When govts give out free SIM cards, you know the potential for tracking and surveillance is huge

Leonard Sengere Avatar
SIM cards

Some of us are old enough to remember when SIM cards were out of the reach of many people. I’ve heard stories of people selling their cattle to buy SIM cards and that is not an exaggeration, we really did buy cards for over $300 at one point.

Some of us are still bitter about that because we understand that it was a lack of competition that led to that. We had just 3 mobile network operators (MNOs) and as demand rose they realised we had no other vendor to look to. So they charged whatever they wanted and we paid, we murmured, but we paid.

“Those greedy bastards,” we were taught to think as kids. However, looking back, it was a little more complicated than that, kind of like the whole #DataMustFall debate today. There was a greed element to it, of course, but there were also some legit reasons.

Zimbabwe had started on its journey to total mayhem in the hyperinflation era and foreign currency was scarce, kind of like today. So, as the cost of producing and importing SIM cards remained stable in foreign currency, mobile network operators had to hike prices.

Of course, what they charged was excessive for what they were making up for, in my opinion. However, they did struggle to acquire foreign currency needed to import the cards, leading to limited availability. With high demand and low supply, they took full advantage.

The storm passed

Anyway, today the SIM card is no longer a status symbol. Sometimes prices can rise to $5 when supply chains are disrupted but for the most part you can get one for $1.

At one point, the $1 SIM card came with $1 airtime and so it was actually free. The MNOs had realised they stood to make more from repeat business than from the sale of SIM cards.

One hopes the same will happen to data prices soon. It’s just a matter of time until we are paying $15 for unlimited mobile data plans. At least I prophecy so.

The SIM card and your personal information

When SIM card prices fell, purchasing one was easier than purchasing tomatoes from the table by the corner in your neighbourhood.

Of course, you had to give out some of your personal information, you know; name, address, height, blood type and mother’s maiden name but for $1 a pop, we were not complaining.

However, the mobile network operators were not really collecting that information. You could approach a dude by the MNOs store’s door, get a SIM and ask him to submit the information on your behalf.

As a result, some of these application forms got to the MNO with mistakes and some had fake names altogether. How could they not? – the vendor in the street couldn’t care less what you wrote down, as long as you paid cash.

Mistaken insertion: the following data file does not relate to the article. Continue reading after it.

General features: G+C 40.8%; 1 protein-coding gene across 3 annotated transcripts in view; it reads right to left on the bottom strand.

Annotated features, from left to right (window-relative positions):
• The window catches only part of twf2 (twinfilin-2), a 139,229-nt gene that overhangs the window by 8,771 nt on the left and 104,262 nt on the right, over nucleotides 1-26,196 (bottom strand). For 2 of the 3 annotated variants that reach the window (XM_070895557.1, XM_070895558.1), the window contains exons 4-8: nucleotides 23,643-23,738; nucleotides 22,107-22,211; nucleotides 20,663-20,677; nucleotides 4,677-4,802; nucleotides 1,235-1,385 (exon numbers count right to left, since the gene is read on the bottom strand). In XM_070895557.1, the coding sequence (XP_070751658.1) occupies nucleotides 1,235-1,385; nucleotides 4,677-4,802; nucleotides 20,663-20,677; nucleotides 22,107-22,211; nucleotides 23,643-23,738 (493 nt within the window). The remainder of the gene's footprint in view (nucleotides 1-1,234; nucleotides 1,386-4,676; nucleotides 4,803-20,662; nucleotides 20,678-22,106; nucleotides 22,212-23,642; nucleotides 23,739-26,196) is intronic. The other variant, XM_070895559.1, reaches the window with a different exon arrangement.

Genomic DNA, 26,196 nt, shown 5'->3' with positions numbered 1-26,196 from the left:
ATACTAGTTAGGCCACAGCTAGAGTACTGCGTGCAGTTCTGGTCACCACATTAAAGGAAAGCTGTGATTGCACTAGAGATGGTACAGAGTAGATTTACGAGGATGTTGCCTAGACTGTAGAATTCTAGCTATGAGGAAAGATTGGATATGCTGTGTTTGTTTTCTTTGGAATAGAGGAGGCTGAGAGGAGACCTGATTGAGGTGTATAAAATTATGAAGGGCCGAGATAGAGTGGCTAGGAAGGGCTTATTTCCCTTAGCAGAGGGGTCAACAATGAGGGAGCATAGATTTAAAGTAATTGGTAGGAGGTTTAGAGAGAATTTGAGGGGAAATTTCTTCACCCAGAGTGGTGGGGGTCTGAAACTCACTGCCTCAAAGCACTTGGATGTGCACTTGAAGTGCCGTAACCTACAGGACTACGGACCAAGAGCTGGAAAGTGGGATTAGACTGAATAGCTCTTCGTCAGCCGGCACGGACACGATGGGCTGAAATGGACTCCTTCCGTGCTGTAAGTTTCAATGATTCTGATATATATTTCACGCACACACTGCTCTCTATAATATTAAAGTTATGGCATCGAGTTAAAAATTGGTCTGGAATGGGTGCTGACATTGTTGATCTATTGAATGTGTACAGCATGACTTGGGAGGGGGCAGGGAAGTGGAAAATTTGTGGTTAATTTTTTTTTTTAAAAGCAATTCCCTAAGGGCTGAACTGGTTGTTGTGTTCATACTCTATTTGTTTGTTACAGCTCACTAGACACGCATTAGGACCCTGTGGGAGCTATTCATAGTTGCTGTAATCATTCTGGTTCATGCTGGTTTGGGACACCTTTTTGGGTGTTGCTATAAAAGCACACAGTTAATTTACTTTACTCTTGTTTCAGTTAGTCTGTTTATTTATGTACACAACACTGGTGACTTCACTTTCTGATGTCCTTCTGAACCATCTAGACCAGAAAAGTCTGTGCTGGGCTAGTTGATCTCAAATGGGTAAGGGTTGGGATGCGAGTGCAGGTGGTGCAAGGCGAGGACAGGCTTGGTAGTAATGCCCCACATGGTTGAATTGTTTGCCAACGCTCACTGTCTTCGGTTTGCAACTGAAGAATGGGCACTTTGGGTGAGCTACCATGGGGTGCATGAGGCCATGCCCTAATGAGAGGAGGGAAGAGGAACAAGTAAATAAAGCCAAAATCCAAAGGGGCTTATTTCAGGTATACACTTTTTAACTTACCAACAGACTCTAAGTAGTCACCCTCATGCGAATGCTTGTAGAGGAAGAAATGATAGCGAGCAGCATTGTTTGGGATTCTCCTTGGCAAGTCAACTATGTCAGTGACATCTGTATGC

Recently, the regulator has been on the MNOs’ case to make sure they collect the information, including copies of national IDs and proofs of residence. Some people report getting lines without providing some of that but that shouldn’t be the case.

The SIM card and the government

Why does the government want this information collected? Well, let’s turn to Afghanistan to paint the picture. Let me land.

When the Taliban returned to power in 2021, some Afghanis understandably fled the country, many to neighbouring Pakistan. Kind of like Zimbabweans flocking to South Africa.

Now, Pakistan has had about enough of these refugees and is kicking then back from whence they came. Kind of like how the South Africans feel about Zimbabweans.

You can imagine the fear these Afghani refugees have when they are forced to trek back to their Taliban run country. However, they have been surprised to find care packages waiting for them as they reenter the country.

Their government prepared food, tents, and free SIM cards for them. Curious, isn’t it? Food, shelter and a SIM card. A family can get up to 4 free SIM cards and even women and girls, who are kind of like second class citizens there can get those SIM cards.

The Taliban stripped away their rights to even drive but feels they should get SIM cards which will expose them to the internet. What gives?

This could be a sign of even the Taliban understanding that the digital revolution cannot be stopped and that economies stand to prosper when the population has access to affordable and reliable communication.

Nah, it’s not that.

The SIM card and control

When a government has access to information about SIM cards, it gains significant control over its citizens and their communication activities. I think it’s safe to assume the Taliban has access to the MNOs’ systems.

Here are some of the things access to SIM data grants governments:

Surveillance and Monitoring:

  • Tracking location and movement: Through base station (tower) data, the movement of individuals can be tracked in real-time. At any given time we can see where you are, roughly, by looking at where your SIM card is connecting from.
  • Interception of communications: By accessing call logs, text messages, and even internet traffic, governments can intercept and monitor communication. Which would be useful when some youths plan an uprising.
  • Identifying individuals: SIM card registration data, including names, addresses, and identification numbers, can be used to identify individuals both online and offline, facilitating surveillance and targeted interventions.

No wonder governments love promoting the use of mobile phones. Who can find fault in them promoting communication, information access, and individual empowerment? – as they would put it.

Makes you look at the Zimbabwean government’s celebration of our mobile penetration rate (97.5%) in a different way, doesn’t it?

It doesn’t even end there. Again, the level of control varies depending on the specific policies and regulations in place. However, the following is also possible all from the humble SIM card.

Censorship and propaganda

Governments can utilise targeted marketing and advertising through SIM card data to influence public opinion. It’s becoming a staple in Zimbabwe, where every election cycle we are bombarded with SMSs from the ruling party. We have talked about this countless times.

They can also engage in social control by analyzing communication patterns to build detailed profiles of individuals. They can use those profiles when making decisions on services, employment, and travel. You might find that your town or neighbourhood is skipped when free T-shirts are disbursed. Pane maT-Shirts atichakupai and I never got one.

Governments can also disrupt communication networks, including mobile phone services and internet access, during protests or periods of unrest, silencing dissent and hindering the flow of information.

Last year, one opposition party tried to build an independent communication system that the government could not control. All to make sure they could send information from all corners of the country without inopportune network slowdowns disrupting their work.